poaching

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Poaching

The illegal shooting, trapping, or taking of game or fish from private or public property.

The poaching of game and fish was made a crime in England in the seventeenth century, as aristocratic landowners sought to preserve their shooting and property rights. Poor peasants did most of the poaching to supplement their diets with meat and fish.

In the United States, poaching was not considered a serious problem meriting legal measures before the twentieth century, because vast expanses of undeveloped land contained abundant sources of fish and game. The increased cultivation of land and the growth of towns and cities reduced wildlife habitats in the twentieth century. In the early 1900s, the U.S. conservation movement arose with an emphasis on preserving wildlife and managing the fish and game populations. Wildlife preserves and state and national parks were created as havens for wild animals, many of which were threatened with extinction.

Because of these changing circumstances, restrictions were placed on hunting and fishing. State game and fish laws now require persons to purchase licenses to hunt and fish. The terms of these licenses limit the kind and number of animals or fish that may be taken and restrict hunting and fishing to designated times of the year, popularly referred to as hunting and fishing seasons.

Therefore, persons who fail to purchase a license, as well as those who violate the terms of their licenses, commit acts of poaching. Most poaching in the United States is done for sport or commercial profit. Rare and endangered species, which are protected by state and federal law, are often the targets of poachers.

Poaching laws are enforced by game wardens, who patrol state and national parks and respond to violations on private property. Poachers are subject to criminal laws, ranging from misdemeanors to felonies. Penalties may include steep fines, jail sentences, the Forfeiture of any poached game or fish, the loss of hunting and fishing license privileges for several years, and the forfeiture of hunting or fishing equipment, boats, and vehicles used in the poaching.

Cross-references

Endangered Species Act; Environmental Law; Fish and Fishing.

poaching

the crime of taking game or other specified beasts and trespassing so to do. It is criminalized by, among other enactments, the Night Poaching Act 1828, the Game Laws (Amendment) Act 1960 and the Deer Act 1980.
References in classic literature ?
He had cheated old Wilkins out of his freehold by a trick fit for a pickpocket; he had driven old Mother Biddle to the workhouse; he had stretched the law against Long Adam, the poacher, till all the magistrates were ashamed of him.
You are going to denounce Verner from a public platform, naming him for what he did and naming the poacher he did it to.
And Mother Biddle and Long Adam, the poacher, are not personalities," said Fisher, "and suppose we mustn't ask how Verner made all the money that enabled him to become--a personality.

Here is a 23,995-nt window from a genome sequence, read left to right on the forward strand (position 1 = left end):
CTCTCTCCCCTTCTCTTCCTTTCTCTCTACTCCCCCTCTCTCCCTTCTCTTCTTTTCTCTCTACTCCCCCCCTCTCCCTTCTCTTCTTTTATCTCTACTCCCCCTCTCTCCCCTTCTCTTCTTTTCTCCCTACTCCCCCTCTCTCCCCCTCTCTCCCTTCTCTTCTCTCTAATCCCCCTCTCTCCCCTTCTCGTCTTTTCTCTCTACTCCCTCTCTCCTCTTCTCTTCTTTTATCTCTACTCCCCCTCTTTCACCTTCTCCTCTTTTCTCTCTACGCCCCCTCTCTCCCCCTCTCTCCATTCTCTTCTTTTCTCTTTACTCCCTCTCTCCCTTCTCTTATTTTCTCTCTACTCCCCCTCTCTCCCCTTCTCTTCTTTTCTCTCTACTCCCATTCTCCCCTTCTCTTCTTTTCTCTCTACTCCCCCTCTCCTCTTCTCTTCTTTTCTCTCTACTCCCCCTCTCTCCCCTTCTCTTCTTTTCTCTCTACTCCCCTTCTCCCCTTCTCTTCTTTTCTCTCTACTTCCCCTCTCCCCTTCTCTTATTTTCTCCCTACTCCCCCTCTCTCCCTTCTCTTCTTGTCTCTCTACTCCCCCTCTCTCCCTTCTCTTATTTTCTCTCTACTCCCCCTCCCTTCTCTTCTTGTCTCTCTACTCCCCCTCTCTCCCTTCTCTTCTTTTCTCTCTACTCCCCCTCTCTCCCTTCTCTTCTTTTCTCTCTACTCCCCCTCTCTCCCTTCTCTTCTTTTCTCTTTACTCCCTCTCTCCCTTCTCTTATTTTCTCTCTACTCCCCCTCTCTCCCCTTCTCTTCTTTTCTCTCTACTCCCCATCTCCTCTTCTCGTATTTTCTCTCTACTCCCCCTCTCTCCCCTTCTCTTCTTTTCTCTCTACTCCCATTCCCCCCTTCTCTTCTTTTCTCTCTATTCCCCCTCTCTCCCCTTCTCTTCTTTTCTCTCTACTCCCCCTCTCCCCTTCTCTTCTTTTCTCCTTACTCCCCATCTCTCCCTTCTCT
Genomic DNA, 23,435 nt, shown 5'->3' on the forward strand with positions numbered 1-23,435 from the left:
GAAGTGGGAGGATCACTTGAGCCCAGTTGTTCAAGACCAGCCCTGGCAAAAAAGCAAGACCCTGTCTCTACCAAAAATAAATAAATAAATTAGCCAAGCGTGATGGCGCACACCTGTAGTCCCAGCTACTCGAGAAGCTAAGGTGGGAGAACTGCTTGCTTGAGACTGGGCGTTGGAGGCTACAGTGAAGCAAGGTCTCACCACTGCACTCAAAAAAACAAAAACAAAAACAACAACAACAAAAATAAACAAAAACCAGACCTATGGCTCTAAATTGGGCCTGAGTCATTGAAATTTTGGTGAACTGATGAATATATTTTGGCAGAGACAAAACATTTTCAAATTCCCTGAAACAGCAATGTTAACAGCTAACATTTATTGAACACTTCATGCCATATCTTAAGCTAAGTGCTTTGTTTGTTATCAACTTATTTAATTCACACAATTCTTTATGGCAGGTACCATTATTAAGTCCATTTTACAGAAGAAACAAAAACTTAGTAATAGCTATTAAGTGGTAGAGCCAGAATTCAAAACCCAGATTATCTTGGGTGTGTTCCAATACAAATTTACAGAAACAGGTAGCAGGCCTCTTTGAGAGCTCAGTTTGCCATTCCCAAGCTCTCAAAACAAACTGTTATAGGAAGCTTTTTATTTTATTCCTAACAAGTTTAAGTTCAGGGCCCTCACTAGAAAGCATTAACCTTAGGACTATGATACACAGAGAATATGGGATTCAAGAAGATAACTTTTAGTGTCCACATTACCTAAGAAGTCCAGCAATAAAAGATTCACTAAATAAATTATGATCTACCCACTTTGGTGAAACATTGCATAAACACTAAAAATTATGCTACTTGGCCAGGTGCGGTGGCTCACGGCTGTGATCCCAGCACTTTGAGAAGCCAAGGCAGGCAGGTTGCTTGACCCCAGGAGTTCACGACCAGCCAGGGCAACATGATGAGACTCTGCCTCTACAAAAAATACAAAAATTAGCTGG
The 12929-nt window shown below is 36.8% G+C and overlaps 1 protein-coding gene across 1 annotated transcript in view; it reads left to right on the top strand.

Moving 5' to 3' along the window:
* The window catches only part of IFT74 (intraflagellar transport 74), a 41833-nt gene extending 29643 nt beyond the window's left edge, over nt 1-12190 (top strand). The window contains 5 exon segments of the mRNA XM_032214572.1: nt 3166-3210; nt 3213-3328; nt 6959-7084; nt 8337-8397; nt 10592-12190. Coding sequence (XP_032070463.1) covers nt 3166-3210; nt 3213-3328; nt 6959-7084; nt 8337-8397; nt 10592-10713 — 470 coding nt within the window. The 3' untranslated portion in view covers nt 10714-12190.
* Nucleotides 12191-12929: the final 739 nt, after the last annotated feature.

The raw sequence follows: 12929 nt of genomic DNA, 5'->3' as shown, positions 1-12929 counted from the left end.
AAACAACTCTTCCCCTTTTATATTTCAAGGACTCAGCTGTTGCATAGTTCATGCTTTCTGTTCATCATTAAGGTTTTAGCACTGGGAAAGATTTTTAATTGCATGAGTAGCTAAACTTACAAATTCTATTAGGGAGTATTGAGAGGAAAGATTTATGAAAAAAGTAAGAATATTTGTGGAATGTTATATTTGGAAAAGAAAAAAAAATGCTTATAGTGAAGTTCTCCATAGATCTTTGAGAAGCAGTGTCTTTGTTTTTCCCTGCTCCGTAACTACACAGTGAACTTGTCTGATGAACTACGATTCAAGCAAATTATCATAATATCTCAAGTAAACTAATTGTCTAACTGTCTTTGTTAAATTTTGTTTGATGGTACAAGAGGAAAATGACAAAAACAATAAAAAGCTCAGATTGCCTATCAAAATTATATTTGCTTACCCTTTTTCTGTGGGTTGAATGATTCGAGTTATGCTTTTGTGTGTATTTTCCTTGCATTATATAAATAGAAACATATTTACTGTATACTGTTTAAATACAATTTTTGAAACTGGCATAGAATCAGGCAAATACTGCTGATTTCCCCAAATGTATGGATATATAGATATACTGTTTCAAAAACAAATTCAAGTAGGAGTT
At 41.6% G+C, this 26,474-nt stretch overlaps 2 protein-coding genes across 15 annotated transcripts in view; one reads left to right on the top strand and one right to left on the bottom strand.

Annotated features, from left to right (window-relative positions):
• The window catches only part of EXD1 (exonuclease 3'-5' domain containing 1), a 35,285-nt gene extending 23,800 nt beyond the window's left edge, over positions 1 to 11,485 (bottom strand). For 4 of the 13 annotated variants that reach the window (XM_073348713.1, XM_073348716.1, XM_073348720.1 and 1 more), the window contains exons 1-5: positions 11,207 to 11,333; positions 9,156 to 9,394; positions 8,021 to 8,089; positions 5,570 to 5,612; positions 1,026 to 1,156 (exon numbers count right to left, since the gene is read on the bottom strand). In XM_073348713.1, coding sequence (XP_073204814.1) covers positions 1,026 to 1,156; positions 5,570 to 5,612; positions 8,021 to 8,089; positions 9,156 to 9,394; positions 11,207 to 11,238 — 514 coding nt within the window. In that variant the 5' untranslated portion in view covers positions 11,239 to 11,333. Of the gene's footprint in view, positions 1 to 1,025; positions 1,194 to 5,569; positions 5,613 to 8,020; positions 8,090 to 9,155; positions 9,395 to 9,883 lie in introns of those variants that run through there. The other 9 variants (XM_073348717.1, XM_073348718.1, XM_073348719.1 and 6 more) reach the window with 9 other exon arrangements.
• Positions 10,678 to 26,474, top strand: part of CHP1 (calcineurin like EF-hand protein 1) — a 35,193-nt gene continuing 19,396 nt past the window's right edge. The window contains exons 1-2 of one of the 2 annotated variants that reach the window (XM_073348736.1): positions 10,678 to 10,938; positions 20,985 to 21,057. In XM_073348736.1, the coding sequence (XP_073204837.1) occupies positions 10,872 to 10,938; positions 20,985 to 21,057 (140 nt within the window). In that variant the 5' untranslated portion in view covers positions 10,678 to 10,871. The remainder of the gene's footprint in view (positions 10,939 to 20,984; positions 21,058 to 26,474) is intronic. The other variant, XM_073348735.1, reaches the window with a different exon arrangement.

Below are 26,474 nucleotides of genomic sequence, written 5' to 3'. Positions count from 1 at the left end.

There was Jem Rodney, a known poacher, and otherwise disreputable: he had often met Marner in his journeys across the fields, and had said something jestingly about the weaver's money; nay, he had once irritated Marner, by lingering at the fire when he called to light his pipe, instead of going about his business.
I much fear that yon same fellow is a rascally poacher come after our own and the King's meat
I was brought up in the country, and my father in his leisure time was something of a poacher.
For the brickmaker had been a notorious poacher, and was suspected, though there was no good evidence against him, of being the man who had shot a neighbouring gamekeeper in the leg.
It is Tory ground, where I and the `Pioneer' are no more welcome than a poacher and his gun.
he went on, addressing the poacher, "I fully believed you to be a man of your word; I pledged mine for you because I had your promise.
The higgler to whom the hare was sold, being unfortunately taken many months after with a quantity of game upon him, was obliged to make his peace with the squire, by becoming evidence against some poacher.
The hunters, never more than roughly aware of the position of the ship, nevertheless knew that we were close to the boundaries of the forbidden sea, while Wolf Larsen's record as a poacher was notorious.
In disposition he was sociable, and far from being proud; nay, he rather preferred the society of a farmer or a horse-dealer to that of a gentleman, like my lord, his son: he was fond of drink, of swearing, of joking with the farmers' daughters: he was never known to give away a shilling or to do a good action, but was of a pleasant, sly, laughing mood, and would cut his joke and drink his glass with a tenant and sell him up the next day; or have his laugh with the poacher he was transporting with equal good humour.